>> Wednesday, August 3, 2011

Cherry crumble. It sounds pretty and wholesome. Like something they make in the southern states of America in the kitchens of big white houses with verandas and winding, tree-lined driveways. Though actually they make cobblers or crisps in America don’t they? Are crumbles more English? I’m not sure. Anyway, let’s not ruin the image in my head with practicalities!

I have a confession to make. I made this twice. The first time, the day after Fruitcamp; I photographed it, we ate it and found that it didn’t have enough syrup and the cherries were lost within the mountain of topping. Take two; I adjusted the cherry/crumble ratio, added extra water to the cherries and was rewarded with a more satisfyingly juicy dessert. It’s important to remember with crumbles that the topping absorbs at least a 1/3 of the liquid present in the fruit mixture. If the fruit you’re working with doesn’t give off a lot of juice, you’ll have to add a little extra to compensate.

Cherries are a little difficult to cook or bake with. They just don’t really hold their ground when exposed to heat. Basically they lose their magic, their essential cherry-ness. The best way to serve them is the simplest: in a white bowl, freshly rinsed and shiny.

If you’re lucky enough to have an abundance of cherries and eating them fresh is losing it’s appeal, then using them in baking or jam is a good option. This crumble is very light and the cherries remain juicy and plump. A scoop of plain vanilla ice cream or some cream poured on top finishes it off nicely.

Having never cooked fresh cherries this way, what I found really interesting was how the cooked cherries developed a flavour which was distinctly like that of imitation cherry. If you've ever wondered where they derived cherry flavouring from, then this must be it: cooked cherry. Distinctly almondy, almost overly sweet.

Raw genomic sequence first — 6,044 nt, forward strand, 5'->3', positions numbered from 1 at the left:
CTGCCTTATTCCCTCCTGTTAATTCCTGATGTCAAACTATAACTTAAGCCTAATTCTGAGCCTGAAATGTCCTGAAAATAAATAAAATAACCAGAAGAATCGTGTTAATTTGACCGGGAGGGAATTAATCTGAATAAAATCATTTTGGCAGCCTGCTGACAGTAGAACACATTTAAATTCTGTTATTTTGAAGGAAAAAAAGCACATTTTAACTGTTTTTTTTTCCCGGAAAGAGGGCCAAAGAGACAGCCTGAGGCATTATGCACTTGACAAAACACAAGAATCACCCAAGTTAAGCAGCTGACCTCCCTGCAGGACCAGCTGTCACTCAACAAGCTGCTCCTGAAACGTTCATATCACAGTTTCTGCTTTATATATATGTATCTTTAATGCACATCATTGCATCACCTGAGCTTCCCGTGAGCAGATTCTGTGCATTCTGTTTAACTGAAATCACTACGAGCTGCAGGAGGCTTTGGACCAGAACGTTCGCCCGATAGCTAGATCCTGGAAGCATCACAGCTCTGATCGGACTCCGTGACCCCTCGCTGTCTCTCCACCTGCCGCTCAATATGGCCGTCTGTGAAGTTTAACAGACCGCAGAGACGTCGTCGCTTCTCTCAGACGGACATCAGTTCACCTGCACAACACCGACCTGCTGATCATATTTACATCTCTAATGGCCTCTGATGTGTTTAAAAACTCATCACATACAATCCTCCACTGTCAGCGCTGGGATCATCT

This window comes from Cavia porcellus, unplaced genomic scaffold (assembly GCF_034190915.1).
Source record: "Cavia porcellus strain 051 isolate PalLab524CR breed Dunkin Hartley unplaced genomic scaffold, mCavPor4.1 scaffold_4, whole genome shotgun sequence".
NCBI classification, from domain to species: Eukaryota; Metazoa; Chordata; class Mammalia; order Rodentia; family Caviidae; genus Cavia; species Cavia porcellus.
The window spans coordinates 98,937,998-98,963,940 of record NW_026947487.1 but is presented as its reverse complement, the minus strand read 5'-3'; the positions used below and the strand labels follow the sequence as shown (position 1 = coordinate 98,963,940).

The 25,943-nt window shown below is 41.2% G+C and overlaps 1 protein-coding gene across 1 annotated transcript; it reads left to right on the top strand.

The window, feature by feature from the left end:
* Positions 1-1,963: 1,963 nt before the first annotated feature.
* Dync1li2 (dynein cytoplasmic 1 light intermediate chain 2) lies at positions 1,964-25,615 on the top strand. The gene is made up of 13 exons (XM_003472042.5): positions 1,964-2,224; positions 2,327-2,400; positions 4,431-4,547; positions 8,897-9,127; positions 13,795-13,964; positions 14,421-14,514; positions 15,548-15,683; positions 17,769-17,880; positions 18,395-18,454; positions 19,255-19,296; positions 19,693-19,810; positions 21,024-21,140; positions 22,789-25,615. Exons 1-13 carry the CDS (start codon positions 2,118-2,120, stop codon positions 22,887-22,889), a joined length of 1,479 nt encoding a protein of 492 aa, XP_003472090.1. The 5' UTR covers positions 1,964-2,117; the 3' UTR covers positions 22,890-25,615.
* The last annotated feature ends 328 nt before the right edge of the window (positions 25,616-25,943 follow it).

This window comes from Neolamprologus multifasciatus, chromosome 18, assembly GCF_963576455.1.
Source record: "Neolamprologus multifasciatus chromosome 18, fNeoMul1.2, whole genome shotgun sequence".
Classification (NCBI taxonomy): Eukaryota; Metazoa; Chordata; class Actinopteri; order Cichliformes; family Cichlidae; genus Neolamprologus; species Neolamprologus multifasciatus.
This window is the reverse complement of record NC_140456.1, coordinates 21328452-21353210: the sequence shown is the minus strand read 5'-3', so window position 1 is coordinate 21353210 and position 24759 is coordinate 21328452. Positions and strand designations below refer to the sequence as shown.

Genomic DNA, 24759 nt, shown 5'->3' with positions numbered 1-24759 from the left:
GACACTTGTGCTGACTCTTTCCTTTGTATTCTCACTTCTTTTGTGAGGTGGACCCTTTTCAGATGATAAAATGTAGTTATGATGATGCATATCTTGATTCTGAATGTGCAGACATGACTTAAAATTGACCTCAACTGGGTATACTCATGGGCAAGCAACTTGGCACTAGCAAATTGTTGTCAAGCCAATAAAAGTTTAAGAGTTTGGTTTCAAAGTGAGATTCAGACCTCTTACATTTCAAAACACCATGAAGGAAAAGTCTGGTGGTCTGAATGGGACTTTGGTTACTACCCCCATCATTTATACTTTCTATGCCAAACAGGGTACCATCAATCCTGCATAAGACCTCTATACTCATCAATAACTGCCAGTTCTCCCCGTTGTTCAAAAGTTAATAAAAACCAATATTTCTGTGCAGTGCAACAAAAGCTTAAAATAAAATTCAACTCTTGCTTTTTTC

The next time we’ve got a bowl of fresh cherries on our kitchen bench I don't think they'll be making it into the oven. They’re just too good to mess with. But come winter when we want a brief reminder of the summer just been, I might pull out some jarred cherries and give this recipe another whirl.

(adapted from the Times website, from a recipe for Apple and Pear Crumble by Jill Dupleix)

450g fresh cherries
25g caster sugar
2/3 cup water


50g butter, chilled
75g plain flour, sifted
35g unrefined demerara sugar (I used golden caster sugar because I read the recipe incorrectly... but demerara or raw sugar creates a much crunchier and more interesting topping. If doubling: add 75g.)
35g ground almonds (If doubling the recipe: add 75g)
pinch of salt

Heat oven to 180C/Gas mark 4. To make the crumble, cut the butter into tiny cubes and rub lightly into the sifted flour with your fingertips. Alternatively, briefly whizz the sifted flour and butter in the blender or food processor until crumbly (although the manual method will give you a crumblier crumble). Stir in the sugar and almonds.

Wash, halve and destone the cherries. Lightly toss with caster sugar and pile into a lightly buttered small ovenproof dish, levelling out the top. Spoon over the water.

Spread the crumble topping evenly and generously over the fruit, and bake for 50 to 60 minutes until the fruit is bubbling hot and the topping is golden.

Serve warm with cream, ice-cream or custard.
Serves 3-4.

If you have more fruit or are cooking for a few more people, just double the recipe. (See notes in the ingredients list above.)


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